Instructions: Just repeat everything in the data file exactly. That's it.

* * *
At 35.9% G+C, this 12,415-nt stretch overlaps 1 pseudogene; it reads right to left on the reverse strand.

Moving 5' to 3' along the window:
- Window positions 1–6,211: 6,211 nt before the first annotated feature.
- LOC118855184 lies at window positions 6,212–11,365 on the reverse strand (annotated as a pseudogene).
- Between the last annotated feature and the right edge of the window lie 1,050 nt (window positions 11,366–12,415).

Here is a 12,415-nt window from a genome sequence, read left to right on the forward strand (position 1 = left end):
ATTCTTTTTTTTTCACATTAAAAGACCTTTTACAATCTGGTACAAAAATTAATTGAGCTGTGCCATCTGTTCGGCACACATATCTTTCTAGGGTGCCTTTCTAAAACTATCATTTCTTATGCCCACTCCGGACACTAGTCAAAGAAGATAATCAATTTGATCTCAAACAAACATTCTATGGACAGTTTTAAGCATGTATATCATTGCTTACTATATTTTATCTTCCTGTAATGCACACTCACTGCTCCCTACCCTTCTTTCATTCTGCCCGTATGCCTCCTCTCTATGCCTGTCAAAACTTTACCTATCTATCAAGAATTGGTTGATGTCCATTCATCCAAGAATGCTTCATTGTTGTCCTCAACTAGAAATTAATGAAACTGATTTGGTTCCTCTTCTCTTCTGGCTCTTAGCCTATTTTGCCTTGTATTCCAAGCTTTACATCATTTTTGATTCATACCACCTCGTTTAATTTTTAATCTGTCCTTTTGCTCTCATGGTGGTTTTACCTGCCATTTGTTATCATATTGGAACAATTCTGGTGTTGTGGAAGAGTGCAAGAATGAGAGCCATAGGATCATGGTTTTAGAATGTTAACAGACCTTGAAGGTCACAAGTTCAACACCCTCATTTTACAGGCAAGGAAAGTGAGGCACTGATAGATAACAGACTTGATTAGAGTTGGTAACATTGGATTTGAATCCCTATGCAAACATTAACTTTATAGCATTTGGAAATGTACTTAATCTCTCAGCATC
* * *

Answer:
At 35.9% G+C, this 12,415-nt stretch overlaps 1 pseudogene; it reads right to left on the reverse strand.

Moving 5' to 3' along the window:
- Window positions 1–6,211: 6,211 nt before the first annotated feature.
- LOC118855184 lies at window positions 6,212–11,365 on the reverse strand (annotated as a pseudogene).
- Between the last annotated feature and the right edge of the window lie 1,050 nt (window positions 11,366–12,415).

Here is a 12,415-nt window from a genome sequence, read left to right on the forward strand (position 1 = left end):
ATTCTTTTTTTTTCACATTAAAAGACCTTTTACAATCTGGTACAAAAATTAATTGAGCTGTGCCATCTGTTCGGCACACATATCTTTCTAGGGTGCCTTTCTAAAACTATCATTTCTTATGCCCACTCCGGACACTAGTCAAAGAAGATAATCAATTTGATCTCAAACAAACATTCTATGGACAGTTTTAAGCATGTATATCATTGCTTACTATATTTTATCTTCCTGTAATGCACACTCACTGCTCCCTACCCTTCTTTCATTCTGCCCGTATGCCTCCTCTCTATGCCTGTCAAAACTTTACCTATCTATCAAGAATTGGTTGATGTCCATTCATCCAAGAATGCTTCATTGTTGTCCTCAACTAGAAATTAATGAAACTGATTTGGTTCCTCTTCTCTTCTGGCTCTTAGCCTATTTTGCCTTGTATTCCAAGCTTTACATCATTTTTGATTCATACCACCTCGTTTAATTTTTAATCTGTCCTTTTGCTCTCATGGTGGTTTTACCTGCCATTTGTTATCATATTGGAACAATTCTGGTGTTGTGGAAGAGTGCAAGAATGAGAGCCATAGGATCATGGTTTTAGAATGTTAACAGACCTTGAAGGTCACAAGTTCAACACCCTCATTTTACAGGCAAGGAAAGTGAGGCACTGATAGATAACAGACTTGATTAGAGTTGGTAACATTGGATTTGAATCCCTATGCAAACATTAACTTTATAGCATTTGGAAATGTACTTAATCTCTCAGCATC